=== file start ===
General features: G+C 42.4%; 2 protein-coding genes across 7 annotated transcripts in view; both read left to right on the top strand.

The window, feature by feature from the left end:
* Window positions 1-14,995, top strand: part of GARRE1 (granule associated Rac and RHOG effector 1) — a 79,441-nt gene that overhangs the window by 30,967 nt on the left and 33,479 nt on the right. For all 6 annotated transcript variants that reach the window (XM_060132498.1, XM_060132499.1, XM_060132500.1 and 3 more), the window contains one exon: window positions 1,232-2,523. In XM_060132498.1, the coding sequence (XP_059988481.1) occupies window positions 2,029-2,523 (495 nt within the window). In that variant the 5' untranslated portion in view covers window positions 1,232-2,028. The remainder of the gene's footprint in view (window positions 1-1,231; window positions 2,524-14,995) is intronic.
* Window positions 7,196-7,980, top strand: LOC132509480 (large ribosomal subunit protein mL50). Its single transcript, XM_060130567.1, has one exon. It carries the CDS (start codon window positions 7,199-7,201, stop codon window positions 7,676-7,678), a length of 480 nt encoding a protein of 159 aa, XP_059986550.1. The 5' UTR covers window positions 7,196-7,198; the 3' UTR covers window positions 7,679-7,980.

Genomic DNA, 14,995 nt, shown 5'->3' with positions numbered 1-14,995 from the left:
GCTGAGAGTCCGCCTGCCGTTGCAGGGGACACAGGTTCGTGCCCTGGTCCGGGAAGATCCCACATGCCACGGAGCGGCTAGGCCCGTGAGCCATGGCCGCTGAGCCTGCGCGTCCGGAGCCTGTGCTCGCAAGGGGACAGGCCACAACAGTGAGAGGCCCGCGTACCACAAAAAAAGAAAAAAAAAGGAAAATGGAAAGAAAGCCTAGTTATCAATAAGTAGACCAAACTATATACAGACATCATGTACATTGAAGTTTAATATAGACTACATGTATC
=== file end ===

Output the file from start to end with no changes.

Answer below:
General features: G+C 42.4%; 2 protein-coding genes across 7 annotated transcripts in view; both read left to right on the top strand.

The window, feature by feature from the left end:
* Window positions 1-14,995, top strand: part of GARRE1 (granule associated Rac and RHOG effector 1) — a 79,441-nt gene that overhangs the window by 30,967 nt on the left and 33,479 nt on the right. For all 6 annotated transcript variants that reach the window (XM_060132498.1, XM_060132499.1, XM_060132500.1 and 3 more), the window contains one exon: window positions 1,232-2,523. In XM_060132498.1, the coding sequence (XP_059988481.1) occupies window positions 2,029-2,523 (495 nt within the window). In that variant the 5' untranslated portion in view covers window positions 1,232-2,028. The remainder of the gene's footprint in view (window positions 1-1,231; window positions 2,524-14,995) is intronic.
* Window positions 7,196-7,980, top strand: LOC132509480 (large ribosomal subunit protein mL50). Its single transcript, XM_060130567.1, has one exon. It carries the CDS (start codon window positions 7,199-7,201, stop codon window positions 7,676-7,678), a length of 480 nt encoding a protein of 159 aa, XP_059986550.1. The 5' UTR covers window positions 7,196-7,198; the 3' UTR covers window positions 7,679-7,980.

Genomic DNA, 14,995 nt, shown 5'->3' with positions numbered 1-14,995 from the left:
GCTGAGAGTCCGCCTGCCGTTGCAGGGGACACAGGTTCGTGCCCTGGTCCGGGAAGATCCCACATGCCACGGAGCGGCTAGGCCCGTGAGCCATGGCCGCTGAGCCTGCGCGTCCGGAGCCTGTGCTCGCAAGGGGACAGGCCACAACAGTGAGAGGCCCGCGTACCACAAAAAAAGAAAAAAAAAGGAAAATGGAAAGAAAGCCTAGTTATCAATAAGTAGACCAAACTATATACAGACATCATGTACATTGAAGTTTAATATAGACTACATGTATC